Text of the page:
US Social Forum: A Sour Taste of Classism

A month has gone by since I experienced my first-ever social justice conference, the US Social Forum (USSF) in Detroit, and I’ve been trying to erase my memory of that time ever since. The lack of logistical planning we experienced had a classist effect that seemed antithetical to the forum’s message, and I was left with such a bad taste in my mouth for the progressive left that I will carefully reconsider attending any conference in the future.

The forum was to be a space where social justice groups and grassroots organizations from around the country could come together to share their visions for a better world. A place to connect, to network, to hold workshops and people’s movement assemblies — my idea of a good time. Maybe it was the term “grassroots” that I was so drawn to. To think that I would be surrounded by thousands of people like me — from a low-income, working-poor or middle class background, and be able to relate to their work and my work for change — was something that I was looking forward to. Unfortunately, it was people like me who were to be left out.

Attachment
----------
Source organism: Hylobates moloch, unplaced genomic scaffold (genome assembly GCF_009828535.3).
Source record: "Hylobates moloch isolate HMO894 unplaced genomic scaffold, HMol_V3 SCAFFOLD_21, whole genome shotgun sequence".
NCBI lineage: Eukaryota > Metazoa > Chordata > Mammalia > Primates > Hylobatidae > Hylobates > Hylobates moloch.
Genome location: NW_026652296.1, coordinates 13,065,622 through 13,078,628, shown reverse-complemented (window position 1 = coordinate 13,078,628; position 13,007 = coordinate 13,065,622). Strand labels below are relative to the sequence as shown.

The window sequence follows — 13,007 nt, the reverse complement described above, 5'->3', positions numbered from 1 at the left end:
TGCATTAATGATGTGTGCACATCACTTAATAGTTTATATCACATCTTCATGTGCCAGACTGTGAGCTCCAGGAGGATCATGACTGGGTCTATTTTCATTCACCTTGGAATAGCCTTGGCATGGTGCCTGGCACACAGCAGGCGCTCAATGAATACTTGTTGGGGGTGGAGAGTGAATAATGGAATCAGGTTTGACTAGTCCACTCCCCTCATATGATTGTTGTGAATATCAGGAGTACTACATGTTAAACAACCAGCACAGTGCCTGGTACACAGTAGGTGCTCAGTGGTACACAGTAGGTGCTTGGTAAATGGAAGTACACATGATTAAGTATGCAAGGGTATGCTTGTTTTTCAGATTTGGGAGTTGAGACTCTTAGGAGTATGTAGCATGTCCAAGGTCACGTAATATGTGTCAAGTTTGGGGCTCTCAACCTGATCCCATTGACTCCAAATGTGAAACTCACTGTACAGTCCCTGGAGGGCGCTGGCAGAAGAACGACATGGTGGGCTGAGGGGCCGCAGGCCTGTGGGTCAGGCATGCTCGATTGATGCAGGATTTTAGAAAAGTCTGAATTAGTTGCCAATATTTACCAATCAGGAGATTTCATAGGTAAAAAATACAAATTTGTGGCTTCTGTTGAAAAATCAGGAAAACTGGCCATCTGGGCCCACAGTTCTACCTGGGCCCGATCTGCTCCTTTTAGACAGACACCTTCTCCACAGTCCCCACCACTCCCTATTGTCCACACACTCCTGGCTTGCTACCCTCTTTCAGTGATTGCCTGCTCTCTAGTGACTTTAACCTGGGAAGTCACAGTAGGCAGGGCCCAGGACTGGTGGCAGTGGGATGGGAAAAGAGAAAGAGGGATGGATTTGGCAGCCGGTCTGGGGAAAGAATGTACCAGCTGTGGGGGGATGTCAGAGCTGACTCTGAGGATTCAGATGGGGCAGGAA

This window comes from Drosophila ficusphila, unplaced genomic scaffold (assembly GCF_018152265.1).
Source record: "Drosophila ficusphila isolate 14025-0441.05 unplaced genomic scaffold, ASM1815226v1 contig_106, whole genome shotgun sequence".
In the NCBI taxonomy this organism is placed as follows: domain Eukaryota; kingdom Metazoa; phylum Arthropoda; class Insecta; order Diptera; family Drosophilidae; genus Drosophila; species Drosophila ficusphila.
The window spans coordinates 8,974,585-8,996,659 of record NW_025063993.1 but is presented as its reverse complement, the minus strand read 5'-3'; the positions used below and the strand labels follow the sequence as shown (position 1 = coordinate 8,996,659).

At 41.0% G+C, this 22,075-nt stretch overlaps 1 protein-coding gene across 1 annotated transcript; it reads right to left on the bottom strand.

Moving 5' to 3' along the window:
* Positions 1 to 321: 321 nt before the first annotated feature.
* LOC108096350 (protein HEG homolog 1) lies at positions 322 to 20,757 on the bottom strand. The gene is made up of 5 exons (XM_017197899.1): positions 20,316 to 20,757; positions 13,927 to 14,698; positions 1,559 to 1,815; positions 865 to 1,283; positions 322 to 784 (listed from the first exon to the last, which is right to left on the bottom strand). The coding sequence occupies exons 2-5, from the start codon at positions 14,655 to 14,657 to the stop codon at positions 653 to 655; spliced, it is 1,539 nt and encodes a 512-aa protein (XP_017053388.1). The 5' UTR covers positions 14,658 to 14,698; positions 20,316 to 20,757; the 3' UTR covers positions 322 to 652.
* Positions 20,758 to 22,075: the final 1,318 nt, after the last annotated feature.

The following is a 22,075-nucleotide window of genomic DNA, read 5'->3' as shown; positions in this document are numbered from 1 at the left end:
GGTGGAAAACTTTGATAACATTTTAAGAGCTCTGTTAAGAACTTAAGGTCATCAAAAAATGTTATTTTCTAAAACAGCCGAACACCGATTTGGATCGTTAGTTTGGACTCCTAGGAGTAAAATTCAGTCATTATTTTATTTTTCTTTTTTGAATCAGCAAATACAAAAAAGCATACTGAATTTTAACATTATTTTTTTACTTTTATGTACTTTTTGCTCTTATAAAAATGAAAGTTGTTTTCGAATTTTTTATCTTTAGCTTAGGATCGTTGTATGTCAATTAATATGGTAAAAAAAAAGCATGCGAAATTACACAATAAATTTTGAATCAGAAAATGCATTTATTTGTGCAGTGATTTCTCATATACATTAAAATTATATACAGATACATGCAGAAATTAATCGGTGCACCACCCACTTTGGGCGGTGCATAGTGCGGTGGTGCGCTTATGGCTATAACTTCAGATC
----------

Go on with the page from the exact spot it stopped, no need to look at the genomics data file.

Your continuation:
As soon as we arrived, we were moved. Originally we were to have in an apartment eight miles from COBO Hall (the center of events), but were moved seven miles farther out. The distance normally would not be a big deal had we driven here, or if we had had the money for a taxi or the Smart bus. That first day, the shuttle to COBO never showed up, and we had to locate the local bus stop. After an hour long ride into the city being harassed by an early-morning reveler, we arrived just in time to catch the afternoon session of workshops.

We decided to skip public transportation for the rest of the week.

The reality is, if we had the money to stay in the nearby hotel, we would have been able to experience what the USSF had to offer: workshops, evening events, breakout sessions, a close proximity to food. But being low-income, we had to choose the cheapest method of housing possible in order to attend the forum at all. The result was that we were placed on the outskirts of Detroit with no shuttle bus to take us back and forth, no access to food, and no way to change our situation. We often got the the workshops late, had to limit ourselves to attending workshops in COBO Hall since transportation elsewhere wasn’t guaranteed, and were left us stranded in our apartment every night since the only bus back to our housing was at four (or maybe five) p.m.

Our socioeconomic status truly impacted our experience. Those staying in the center of the city had more means, and were able to get around with ease (the shuttles being a slight inconvenience if they had decided to take them). They were able to attend events happening after-hours, and could go out and get something to eat if they so desired. The low-income conference goers were placed on the outskirts. We spent our days wondering how we were going to make it back to our housing, whether or not we’d be able to attend the workshops we wanted, and generally stressed about the whole situation, making it nearly impossible to focus on all the good that came out of the forum.